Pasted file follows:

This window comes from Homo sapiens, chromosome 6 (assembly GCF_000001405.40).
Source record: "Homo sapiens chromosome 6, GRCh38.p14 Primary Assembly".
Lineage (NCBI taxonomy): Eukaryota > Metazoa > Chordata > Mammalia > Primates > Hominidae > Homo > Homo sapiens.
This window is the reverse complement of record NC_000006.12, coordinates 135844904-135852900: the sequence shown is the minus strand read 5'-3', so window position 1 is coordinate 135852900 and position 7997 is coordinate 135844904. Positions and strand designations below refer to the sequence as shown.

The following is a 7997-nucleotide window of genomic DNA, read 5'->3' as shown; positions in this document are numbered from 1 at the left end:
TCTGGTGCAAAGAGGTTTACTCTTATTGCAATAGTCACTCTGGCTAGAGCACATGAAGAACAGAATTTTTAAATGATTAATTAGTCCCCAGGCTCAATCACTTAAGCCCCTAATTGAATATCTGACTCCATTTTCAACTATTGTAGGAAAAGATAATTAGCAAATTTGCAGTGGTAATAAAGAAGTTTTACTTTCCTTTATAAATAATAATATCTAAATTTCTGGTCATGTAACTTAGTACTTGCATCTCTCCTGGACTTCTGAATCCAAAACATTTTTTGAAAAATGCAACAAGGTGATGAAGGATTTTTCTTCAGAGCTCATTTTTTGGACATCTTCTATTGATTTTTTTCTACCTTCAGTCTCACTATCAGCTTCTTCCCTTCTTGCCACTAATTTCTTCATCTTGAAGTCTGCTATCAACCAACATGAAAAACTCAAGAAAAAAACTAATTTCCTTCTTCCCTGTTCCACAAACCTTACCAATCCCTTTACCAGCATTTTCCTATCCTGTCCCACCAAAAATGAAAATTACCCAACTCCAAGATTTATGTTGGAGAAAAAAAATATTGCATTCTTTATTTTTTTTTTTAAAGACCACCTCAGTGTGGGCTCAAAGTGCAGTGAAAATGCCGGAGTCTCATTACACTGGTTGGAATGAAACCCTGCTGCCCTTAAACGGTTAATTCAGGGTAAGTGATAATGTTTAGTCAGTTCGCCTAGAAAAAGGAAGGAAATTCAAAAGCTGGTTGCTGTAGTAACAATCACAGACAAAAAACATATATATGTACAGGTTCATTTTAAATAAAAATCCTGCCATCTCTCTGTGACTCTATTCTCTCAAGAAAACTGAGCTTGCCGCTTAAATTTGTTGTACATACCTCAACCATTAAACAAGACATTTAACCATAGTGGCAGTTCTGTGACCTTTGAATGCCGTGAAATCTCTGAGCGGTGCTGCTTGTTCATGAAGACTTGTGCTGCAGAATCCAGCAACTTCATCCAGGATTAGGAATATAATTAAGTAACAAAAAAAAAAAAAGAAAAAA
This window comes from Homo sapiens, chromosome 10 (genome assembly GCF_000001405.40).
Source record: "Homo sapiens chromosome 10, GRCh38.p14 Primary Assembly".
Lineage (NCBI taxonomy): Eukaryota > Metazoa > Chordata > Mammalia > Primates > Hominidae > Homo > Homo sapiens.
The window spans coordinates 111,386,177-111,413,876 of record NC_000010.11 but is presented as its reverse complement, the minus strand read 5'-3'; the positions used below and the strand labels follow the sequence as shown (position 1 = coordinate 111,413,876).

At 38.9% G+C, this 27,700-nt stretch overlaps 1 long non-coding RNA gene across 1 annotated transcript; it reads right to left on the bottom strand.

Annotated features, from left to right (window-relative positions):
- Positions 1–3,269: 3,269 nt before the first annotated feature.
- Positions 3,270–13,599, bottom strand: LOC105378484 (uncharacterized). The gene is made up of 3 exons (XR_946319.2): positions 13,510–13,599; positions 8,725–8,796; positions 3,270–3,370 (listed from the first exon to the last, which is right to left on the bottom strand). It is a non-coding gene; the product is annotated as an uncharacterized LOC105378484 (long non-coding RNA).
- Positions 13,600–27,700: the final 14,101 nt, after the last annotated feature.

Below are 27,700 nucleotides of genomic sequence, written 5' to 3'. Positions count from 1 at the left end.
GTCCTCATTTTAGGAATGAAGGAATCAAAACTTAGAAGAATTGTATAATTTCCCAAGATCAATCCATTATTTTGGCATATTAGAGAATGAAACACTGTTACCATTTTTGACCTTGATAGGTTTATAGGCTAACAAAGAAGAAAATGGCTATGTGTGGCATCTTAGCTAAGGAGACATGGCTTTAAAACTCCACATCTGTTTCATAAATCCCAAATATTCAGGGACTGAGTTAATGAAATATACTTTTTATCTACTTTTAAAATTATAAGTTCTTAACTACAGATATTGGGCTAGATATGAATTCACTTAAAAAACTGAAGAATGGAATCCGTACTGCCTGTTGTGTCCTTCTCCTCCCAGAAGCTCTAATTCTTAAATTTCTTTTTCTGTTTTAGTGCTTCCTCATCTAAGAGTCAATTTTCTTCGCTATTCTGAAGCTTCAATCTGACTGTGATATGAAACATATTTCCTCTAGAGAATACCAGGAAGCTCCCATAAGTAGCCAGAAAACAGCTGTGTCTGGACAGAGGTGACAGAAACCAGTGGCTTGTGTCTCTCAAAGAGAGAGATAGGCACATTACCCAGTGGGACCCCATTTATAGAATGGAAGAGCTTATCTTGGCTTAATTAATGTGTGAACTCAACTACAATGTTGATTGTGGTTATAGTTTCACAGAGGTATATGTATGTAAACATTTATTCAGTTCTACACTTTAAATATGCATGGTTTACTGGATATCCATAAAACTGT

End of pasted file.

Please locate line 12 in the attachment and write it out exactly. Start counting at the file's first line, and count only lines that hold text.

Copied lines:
Annotated features, from left to right (window-relative positions):